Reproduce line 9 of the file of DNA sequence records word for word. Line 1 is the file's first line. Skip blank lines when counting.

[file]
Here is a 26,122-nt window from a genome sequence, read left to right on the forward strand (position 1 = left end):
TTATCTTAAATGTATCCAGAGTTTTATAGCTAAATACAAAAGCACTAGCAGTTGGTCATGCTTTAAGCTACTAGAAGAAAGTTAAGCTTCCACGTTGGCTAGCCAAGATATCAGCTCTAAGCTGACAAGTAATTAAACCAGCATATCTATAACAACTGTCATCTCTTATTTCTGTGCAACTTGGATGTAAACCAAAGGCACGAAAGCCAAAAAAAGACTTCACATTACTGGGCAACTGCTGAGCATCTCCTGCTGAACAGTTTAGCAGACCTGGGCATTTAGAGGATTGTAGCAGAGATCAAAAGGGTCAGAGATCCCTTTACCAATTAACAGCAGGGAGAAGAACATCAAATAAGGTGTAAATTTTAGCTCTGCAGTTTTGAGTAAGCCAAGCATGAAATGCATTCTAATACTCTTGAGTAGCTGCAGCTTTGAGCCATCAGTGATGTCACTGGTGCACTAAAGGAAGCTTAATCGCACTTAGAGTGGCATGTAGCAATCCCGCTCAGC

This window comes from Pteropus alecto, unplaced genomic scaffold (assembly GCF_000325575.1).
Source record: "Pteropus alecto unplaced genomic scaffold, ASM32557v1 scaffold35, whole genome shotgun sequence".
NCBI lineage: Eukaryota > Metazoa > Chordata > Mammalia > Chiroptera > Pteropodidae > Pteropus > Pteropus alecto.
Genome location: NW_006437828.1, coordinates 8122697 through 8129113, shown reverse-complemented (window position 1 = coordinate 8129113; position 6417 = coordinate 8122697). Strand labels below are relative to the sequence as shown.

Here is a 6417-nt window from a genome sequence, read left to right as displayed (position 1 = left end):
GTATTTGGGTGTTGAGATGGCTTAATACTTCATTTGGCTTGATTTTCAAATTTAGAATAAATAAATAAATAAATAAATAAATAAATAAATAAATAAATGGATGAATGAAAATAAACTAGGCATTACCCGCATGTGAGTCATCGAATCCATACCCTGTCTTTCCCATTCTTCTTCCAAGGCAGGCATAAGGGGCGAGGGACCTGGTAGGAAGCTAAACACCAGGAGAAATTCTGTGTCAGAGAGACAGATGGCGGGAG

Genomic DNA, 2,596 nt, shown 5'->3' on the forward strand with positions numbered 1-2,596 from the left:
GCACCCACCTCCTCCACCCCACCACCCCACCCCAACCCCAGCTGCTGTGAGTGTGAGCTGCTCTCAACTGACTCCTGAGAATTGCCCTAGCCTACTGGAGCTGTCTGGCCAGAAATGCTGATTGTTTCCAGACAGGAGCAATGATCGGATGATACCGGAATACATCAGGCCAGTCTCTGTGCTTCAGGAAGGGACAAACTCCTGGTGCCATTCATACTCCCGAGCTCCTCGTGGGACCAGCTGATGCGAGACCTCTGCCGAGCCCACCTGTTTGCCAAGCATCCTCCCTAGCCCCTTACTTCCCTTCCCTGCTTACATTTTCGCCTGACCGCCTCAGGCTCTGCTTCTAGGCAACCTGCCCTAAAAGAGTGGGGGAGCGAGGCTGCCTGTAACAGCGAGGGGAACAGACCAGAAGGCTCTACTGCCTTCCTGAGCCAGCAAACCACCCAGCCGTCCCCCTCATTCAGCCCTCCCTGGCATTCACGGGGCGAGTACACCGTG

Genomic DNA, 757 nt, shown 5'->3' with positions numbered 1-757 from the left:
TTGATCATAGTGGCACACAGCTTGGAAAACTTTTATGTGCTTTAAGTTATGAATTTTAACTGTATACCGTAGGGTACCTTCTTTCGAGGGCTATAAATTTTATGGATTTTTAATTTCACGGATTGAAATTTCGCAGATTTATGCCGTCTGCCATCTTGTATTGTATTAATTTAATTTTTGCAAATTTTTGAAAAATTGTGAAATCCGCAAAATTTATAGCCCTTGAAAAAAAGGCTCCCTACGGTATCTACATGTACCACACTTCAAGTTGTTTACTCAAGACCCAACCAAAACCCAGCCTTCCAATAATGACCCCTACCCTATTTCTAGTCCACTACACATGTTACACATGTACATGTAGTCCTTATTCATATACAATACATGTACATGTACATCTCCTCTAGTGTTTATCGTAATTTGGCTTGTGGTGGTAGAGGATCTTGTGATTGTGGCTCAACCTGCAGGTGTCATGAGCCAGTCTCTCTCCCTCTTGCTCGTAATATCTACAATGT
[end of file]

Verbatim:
Genomic DNA, 2,596 nt, shown 5'->3' on the forward strand with positions numbered 1-2,596 from the left: